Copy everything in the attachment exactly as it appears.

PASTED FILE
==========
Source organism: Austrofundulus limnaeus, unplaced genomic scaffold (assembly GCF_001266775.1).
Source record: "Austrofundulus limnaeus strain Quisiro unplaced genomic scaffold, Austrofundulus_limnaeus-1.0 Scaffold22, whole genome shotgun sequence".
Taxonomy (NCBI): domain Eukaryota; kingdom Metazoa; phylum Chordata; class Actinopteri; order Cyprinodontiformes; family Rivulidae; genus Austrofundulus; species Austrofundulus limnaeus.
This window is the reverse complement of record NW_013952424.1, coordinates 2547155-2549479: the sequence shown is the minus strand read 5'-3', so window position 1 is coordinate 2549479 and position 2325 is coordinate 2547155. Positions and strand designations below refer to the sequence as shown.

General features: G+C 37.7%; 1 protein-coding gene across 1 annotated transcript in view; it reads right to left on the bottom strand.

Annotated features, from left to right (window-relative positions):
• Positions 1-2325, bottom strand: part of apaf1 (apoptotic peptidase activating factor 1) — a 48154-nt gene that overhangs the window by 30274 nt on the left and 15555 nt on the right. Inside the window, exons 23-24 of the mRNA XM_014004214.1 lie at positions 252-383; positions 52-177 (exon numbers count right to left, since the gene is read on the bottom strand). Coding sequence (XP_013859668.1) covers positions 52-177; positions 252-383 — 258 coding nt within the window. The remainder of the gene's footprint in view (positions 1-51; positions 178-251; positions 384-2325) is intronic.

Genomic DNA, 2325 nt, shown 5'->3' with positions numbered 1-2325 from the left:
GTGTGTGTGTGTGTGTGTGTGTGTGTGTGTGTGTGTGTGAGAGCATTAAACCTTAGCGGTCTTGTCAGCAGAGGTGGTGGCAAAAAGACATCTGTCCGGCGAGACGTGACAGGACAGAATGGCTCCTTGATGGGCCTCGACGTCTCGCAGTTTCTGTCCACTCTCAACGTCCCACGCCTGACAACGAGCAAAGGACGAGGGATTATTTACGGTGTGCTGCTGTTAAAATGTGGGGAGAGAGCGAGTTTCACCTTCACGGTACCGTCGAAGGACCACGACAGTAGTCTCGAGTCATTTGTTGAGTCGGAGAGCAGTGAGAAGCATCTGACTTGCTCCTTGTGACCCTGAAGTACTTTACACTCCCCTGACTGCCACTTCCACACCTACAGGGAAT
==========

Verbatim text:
Source organism: Austrofundulus limnaeus, unplaced genomic scaffold (assembly GCF_001266775.1).
Source record: "Austrofundulus limnaeus strain Quisiro unplaced genomic scaffold, Austrofundulus_limnaeus-1.0 Scaffold22, whole genome shotgun sequence".
Taxonomy (NCBI): domain Eukaryota; kingdom Metazoa; phylum Chordata; class Actinopteri; order Cyprinodontiformes; family Rivulidae; genus Austrofundulus; species Austrofundulus limnaeus.
This window is the reverse complement of record NW_013952424.1, coordinates 2547155-2549479: the sequence shown is the minus strand read 5'-3', so window position 1 is coordinate 2549479 and position 2325 is coordinate 2547155. Positions and strand designations below refer to the sequence as shown.

General features: G+C 37.7%; 1 protein-coding gene across 1 annotated transcript in view; it reads right to left on the bottom strand.

Annotated features, from left to right (window-relative positions):
• Positions 1-2325, bottom strand: part of apaf1 (apoptotic peptidase activating factor 1) — a 48154-nt gene that overhangs the window by 30274 nt on the left and 15555 nt on the right. Inside the window, exons 23-24 of the mRNA XM_014004214.1 lie at positions 252-383; positions 52-177 (exon numbers count right to left, since the gene is read on the bottom strand). Coding sequence (XP_013859668.1) covers positions 52-177; positions 252-383 — 258 coding nt within the window. The remainder of the gene's footprint in view (positions 1-51; positions 178-251; positions 384-2325) is intronic.

Genomic DNA, 2325 nt, shown 5'->3' with positions numbered 1-2325 from the left:
GTGTGTGTGTGTGTGTGTGTGTGTGTGTGTGTGTGTGTGAGAGCATTAAACCTTAGCGGTCTTGTCAGCAGAGGTGGTGGCAAAAAGACATCTGTCCGGCGAGACGTGACAGGACAGAATGGCTCCTTGATGGGCCTCGACGTCTCGCAGTTTCTGTCCACTCTCAACGTCCCACGCCTGACAACGAGCAAAGGACGAGGGATTATTTACGGTGTGCTGCTGTTAAAATGTGGGGAGAGAGCGAGTTTCACCTTCACGGTACCGTCGAAGGACCACGACAGTAGTCTCGAGTCATTTGTTGAGTCGGAGAGCAGTGAGAAGCATCTGACTTGCTCCTTGTGACCCTGAAGTACTTTACACTCCCCTGACTGCCACTTCCACACCTACAGGGAAT